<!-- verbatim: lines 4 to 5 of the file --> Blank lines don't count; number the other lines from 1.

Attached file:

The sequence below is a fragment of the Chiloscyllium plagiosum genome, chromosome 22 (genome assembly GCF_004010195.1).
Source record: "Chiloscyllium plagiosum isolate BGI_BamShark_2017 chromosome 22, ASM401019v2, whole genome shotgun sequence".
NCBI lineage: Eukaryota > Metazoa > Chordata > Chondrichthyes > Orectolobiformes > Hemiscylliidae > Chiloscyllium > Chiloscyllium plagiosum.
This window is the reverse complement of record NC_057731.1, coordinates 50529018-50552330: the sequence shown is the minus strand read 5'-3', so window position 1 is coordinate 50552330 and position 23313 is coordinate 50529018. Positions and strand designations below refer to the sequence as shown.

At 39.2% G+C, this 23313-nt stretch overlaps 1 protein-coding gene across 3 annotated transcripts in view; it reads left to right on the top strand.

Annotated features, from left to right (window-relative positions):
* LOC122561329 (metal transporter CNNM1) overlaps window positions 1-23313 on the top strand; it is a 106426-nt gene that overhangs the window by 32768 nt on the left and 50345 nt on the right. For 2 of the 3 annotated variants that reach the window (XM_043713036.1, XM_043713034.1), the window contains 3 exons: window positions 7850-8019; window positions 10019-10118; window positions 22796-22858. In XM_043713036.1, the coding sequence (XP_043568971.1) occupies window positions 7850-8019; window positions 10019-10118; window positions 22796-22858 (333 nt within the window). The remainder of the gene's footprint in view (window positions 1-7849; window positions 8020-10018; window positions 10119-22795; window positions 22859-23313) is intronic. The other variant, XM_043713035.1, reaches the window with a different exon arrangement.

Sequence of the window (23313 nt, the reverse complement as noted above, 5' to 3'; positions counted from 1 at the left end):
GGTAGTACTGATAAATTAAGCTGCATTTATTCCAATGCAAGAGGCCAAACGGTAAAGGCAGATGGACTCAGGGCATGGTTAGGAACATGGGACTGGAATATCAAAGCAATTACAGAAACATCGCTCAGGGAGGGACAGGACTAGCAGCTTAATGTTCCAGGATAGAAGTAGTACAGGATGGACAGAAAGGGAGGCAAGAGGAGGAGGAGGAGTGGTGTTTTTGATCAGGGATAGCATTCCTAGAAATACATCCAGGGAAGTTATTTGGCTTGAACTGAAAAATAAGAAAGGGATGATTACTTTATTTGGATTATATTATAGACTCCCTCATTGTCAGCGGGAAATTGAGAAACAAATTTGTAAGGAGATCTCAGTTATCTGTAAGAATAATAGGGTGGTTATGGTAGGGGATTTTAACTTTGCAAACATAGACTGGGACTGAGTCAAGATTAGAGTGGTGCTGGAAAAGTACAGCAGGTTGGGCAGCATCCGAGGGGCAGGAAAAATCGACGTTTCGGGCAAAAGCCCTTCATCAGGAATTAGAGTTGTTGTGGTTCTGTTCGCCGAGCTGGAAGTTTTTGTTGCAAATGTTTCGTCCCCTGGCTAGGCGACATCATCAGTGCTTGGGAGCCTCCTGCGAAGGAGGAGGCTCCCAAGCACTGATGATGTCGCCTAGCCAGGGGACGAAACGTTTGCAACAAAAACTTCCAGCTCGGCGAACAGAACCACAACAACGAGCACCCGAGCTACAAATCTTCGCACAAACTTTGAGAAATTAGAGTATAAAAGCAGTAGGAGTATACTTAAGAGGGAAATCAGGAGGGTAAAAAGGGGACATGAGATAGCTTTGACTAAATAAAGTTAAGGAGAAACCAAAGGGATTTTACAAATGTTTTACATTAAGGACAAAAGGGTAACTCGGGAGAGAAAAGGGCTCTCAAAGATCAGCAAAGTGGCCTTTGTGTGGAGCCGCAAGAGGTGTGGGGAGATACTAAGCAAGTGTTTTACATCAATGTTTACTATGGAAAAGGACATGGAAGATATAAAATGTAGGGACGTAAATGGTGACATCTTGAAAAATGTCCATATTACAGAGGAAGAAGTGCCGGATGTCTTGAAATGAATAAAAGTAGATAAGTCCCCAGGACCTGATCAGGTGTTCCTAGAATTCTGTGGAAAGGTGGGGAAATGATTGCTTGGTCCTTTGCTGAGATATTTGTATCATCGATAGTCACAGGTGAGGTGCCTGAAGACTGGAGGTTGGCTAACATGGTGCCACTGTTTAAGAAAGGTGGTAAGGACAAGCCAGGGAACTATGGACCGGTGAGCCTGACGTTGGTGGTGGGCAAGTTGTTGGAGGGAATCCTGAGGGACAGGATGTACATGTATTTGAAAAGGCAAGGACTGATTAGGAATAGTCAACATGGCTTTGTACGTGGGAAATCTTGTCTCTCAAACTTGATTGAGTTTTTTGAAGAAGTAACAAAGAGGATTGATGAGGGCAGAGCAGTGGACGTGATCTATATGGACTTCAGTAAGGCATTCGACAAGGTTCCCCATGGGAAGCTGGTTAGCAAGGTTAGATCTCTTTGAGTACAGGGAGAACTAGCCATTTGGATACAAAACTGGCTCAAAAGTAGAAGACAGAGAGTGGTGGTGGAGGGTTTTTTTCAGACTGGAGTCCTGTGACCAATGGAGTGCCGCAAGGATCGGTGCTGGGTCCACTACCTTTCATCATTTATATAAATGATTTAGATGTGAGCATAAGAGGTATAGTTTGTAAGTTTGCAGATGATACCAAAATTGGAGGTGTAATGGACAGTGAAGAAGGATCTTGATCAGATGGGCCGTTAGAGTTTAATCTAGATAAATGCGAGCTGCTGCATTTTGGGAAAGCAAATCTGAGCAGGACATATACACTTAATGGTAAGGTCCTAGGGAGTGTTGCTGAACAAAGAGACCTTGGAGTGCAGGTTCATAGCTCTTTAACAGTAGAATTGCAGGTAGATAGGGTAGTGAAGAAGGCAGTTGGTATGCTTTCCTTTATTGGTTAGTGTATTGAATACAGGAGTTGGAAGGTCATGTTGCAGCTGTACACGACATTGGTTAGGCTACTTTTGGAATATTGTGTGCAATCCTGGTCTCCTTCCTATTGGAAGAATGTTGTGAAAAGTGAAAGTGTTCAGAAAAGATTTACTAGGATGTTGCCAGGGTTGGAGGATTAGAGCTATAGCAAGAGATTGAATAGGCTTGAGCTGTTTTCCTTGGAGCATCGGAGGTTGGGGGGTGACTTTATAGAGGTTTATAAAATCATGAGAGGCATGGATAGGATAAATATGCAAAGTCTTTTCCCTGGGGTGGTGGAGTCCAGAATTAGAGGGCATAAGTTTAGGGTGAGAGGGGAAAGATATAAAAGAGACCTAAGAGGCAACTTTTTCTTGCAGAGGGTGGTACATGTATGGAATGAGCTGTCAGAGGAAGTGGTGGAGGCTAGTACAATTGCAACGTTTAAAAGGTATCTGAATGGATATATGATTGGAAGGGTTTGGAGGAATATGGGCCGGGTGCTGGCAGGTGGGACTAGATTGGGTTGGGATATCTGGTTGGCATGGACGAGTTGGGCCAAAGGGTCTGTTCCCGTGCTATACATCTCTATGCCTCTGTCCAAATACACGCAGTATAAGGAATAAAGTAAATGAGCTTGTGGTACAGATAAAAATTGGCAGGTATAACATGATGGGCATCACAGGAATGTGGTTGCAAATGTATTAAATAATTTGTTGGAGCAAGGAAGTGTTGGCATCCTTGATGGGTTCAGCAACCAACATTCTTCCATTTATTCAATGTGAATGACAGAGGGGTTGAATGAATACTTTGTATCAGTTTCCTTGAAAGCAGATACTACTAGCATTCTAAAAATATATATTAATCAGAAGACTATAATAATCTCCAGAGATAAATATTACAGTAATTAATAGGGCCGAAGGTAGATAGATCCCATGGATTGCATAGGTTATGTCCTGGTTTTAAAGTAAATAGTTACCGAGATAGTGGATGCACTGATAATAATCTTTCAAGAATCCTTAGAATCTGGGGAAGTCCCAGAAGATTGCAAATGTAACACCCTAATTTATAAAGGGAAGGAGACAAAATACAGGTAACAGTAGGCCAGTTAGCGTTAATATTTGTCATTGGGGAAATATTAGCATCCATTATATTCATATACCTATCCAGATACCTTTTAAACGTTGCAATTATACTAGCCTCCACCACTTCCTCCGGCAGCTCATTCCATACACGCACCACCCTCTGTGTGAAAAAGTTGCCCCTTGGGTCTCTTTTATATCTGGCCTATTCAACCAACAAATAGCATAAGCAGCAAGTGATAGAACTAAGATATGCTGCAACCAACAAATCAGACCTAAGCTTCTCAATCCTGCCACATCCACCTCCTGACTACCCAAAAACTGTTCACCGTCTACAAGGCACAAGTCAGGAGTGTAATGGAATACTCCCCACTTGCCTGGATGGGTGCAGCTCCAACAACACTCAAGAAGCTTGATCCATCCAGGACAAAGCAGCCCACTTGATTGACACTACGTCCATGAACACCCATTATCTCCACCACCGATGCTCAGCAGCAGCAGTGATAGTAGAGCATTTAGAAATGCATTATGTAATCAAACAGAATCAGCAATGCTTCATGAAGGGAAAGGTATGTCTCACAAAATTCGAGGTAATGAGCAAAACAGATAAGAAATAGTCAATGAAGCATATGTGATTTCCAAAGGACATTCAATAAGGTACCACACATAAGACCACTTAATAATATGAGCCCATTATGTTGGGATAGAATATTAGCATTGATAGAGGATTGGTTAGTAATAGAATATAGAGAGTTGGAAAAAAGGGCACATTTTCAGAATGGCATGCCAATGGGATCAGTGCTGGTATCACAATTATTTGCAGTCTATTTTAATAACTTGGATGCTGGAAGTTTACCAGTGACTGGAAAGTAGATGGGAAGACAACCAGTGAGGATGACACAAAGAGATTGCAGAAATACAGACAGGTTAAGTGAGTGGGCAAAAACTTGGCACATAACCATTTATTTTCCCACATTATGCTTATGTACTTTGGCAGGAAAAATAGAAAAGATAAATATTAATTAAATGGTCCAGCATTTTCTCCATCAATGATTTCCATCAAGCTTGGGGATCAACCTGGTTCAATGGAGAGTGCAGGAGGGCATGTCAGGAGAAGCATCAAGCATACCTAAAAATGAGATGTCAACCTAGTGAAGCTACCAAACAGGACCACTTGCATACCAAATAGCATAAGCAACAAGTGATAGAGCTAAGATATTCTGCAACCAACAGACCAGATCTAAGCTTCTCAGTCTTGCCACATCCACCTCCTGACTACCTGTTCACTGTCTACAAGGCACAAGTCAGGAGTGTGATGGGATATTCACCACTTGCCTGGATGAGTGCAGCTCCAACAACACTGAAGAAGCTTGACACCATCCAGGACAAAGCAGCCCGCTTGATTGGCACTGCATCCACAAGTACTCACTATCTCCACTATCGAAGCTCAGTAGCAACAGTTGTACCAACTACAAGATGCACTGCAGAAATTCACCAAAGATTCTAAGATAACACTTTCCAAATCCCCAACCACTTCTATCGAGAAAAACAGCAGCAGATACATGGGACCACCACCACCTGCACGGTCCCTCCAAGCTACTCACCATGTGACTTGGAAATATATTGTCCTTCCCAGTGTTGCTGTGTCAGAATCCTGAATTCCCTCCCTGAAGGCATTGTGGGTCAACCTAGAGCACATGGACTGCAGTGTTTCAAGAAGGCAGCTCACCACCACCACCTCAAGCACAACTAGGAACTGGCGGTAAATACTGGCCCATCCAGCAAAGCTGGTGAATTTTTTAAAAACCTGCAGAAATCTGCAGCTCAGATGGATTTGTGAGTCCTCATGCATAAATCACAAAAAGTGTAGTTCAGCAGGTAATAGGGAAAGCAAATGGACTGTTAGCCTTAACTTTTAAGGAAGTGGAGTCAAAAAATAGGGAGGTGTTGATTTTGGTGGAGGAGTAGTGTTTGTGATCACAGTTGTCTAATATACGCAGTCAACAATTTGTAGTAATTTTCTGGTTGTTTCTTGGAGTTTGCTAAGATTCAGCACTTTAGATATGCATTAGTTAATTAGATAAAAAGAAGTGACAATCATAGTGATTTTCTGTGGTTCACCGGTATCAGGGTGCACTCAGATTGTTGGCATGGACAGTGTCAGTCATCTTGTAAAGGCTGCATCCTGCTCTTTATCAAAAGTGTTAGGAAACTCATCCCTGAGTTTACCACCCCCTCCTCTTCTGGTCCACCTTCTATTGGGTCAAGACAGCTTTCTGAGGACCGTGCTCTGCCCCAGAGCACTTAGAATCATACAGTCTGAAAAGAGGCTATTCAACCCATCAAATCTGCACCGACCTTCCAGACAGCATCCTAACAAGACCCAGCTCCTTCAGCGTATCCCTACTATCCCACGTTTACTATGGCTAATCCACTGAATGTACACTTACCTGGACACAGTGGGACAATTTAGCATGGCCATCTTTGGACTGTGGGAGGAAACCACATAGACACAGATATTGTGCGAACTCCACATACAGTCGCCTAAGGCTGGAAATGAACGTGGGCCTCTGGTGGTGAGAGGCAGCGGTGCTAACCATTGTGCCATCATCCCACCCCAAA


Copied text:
This window is the reverse complement of record NC_057731.1, coordinates 50529018-50552330: the sequence shown is the minus strand read 5'-3', so window position 1 is coordinate 50552330 and position 23313 is coordinate 50529018. Positions and strand designations below refer to the sequence as shown.

At 39.2% G+C, this 23313-nt stretch overlaps 1 protein-coding gene across 3 annotated transcripts in view; it reads left to right on the top strand.